Tuesday, December 23, 2014

More on the history of New York’s fracking ban

I accepted a recent assignment for the Press & Sun-Bulletin – recounting how fracking was stopped in New York – with feelings of both eagerness and uneasiness.

Eagerness was due to having a chance to recap the history of a story I have been covering for seven years. The uneasiness stemmed from how I would do this in a newspaper-length article on a 48-hour deadline.

The results ran both in abbreviated and longer versions in the Press & Sun-Bulletin, Pressconnects, and this blog. The long version was 3,700 words -- about 10 times the length of a standard newspaper article. But it was still short considering the scope of the subject. By comparison, I needed more than 90,000 words to tell the story more comprehensively in my book, Under the Surface.

The key players that have shaped New York’ story from the onset number well into the hundreds, and I had space to reference perhaps a dozen in the newspaper piece. Not surprisingly, I have heard feedback from people that my story lacked some perspective. As one source put it, the story of the battle has become the battle for the story.

Two readers touched on particular events relating to a bill, signed by Gov. Paterson in 2008, that was the catalyst for events to follow. The bill would make spacing units for the large unconventional Marcellus gas wells conformable with existing state policy — a move that would effectively streamline the permitting process. Without it, shale gas development would get hung-up on an administrative process designed for the much smaller conventional wells.

The bill was the kind of wonkish-policy instrument that few lay people have the appetite for, and one that induces migraines to reporters writing for mainstream audiences. But it was also the sort of under-the-radar document that offers stakeholders who master it a strategic advantage in influencing important decisions. In this case, it was a necessary component for the gas industry to get things moving in New York. While this policy-making was different from the grass roots aspect of the movement that I report on, the bill ended up being a notable reference point and precursor to the anti-fracking movement.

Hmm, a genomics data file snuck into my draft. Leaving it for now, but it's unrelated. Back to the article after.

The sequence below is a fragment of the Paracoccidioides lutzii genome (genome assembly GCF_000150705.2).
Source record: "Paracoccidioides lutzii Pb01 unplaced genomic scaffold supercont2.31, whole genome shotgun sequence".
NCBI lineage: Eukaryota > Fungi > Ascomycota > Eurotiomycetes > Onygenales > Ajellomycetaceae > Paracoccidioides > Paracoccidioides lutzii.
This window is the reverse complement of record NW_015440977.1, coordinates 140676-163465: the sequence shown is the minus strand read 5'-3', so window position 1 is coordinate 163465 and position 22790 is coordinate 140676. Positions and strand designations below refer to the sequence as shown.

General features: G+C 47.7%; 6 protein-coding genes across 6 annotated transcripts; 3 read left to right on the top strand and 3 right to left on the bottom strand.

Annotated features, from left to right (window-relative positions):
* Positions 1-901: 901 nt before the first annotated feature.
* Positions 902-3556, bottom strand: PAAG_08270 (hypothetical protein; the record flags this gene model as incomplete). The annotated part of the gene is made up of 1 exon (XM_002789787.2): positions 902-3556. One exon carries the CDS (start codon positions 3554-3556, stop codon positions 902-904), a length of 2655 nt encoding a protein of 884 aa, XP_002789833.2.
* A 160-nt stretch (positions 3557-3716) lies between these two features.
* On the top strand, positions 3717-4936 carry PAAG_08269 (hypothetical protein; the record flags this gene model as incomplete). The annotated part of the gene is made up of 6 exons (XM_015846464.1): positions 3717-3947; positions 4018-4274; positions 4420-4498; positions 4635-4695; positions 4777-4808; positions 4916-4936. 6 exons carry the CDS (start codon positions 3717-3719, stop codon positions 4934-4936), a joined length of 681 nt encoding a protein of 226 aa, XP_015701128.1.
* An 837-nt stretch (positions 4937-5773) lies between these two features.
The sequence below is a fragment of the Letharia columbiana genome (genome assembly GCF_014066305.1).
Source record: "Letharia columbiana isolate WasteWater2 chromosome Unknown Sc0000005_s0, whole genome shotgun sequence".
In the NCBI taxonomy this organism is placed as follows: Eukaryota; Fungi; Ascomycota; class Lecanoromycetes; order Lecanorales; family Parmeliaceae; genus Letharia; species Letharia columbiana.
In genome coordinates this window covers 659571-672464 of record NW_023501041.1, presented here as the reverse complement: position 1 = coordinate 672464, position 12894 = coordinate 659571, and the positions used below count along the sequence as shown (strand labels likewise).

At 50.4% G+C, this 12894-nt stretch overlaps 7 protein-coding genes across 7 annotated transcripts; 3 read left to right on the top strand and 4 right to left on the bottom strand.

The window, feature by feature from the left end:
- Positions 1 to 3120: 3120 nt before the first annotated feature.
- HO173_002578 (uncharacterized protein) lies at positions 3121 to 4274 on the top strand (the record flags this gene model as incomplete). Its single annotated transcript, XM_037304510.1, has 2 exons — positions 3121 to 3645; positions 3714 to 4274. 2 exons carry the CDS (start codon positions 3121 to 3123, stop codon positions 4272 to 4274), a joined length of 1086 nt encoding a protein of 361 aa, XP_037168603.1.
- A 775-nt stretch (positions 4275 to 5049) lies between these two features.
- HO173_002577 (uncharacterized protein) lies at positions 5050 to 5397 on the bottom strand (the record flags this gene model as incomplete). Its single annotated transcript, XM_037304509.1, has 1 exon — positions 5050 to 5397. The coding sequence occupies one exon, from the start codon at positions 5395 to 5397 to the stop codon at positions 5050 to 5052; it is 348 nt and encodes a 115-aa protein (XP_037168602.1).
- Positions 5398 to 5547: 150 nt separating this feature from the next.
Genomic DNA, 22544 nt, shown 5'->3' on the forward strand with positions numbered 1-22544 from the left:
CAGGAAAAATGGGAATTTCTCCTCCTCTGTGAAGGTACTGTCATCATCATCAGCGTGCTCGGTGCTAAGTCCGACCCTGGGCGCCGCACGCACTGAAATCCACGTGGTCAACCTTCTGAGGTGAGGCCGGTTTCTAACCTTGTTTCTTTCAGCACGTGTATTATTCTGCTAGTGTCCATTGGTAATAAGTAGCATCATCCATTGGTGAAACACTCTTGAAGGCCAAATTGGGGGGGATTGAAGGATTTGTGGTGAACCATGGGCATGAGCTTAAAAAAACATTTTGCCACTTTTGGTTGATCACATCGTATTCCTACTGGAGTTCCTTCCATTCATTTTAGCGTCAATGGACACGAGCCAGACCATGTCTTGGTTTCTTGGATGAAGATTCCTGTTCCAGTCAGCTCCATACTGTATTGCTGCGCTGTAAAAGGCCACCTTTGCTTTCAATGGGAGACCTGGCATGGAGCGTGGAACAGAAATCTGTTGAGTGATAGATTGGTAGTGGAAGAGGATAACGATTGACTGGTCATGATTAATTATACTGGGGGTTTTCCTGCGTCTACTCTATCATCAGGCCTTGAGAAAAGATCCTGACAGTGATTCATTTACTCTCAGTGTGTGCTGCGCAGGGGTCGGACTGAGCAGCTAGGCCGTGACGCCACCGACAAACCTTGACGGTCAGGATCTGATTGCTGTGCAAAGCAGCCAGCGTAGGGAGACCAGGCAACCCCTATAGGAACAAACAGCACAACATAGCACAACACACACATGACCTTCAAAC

Although the bill passed overwhelmingly, Assemblywoman Donna Lupardo and a small group of her colleagues voted against, she said, to “send a message to Paterson.” At the same time, she added, “local and statewide activists raised red flags about what this bill would do to speed up the process as well. That helped put the brakes on the whole matter.”

Paterson ordered a hold on permitting pending an environmental review when he signed the bill. But the bill had, for the record, a certain symbolic relevance. More importantly, it was a magnet for organizational involvement in state affairs that, by some accounts, was a forerunner of the anti-fracking movement.

Roger Downs, a program director with the Sierra Club, noted that several environmental organizations were among the first to recognize the significance of this spacing bill, and engage and challenge the DEC about what its impact would be.These groups included the Sierra Club Atlantic Chapter, Catskill Mountainkeeper, Riverkeeper, Delaware Riverkeeper Network, Natural Resources Defense Council, Catskill Center for Conservation and Development, The Wilderness Society and Catskill Citizens for Safe Energy, Damacus Citizens for Sustainability. (I’m sure I am leaving some out.)

Now, moving on to an altogether different thread of the story, Chip Northrup, the drilling-investor-turned-fractivist, offers another critical aspect of the story’s history: economics.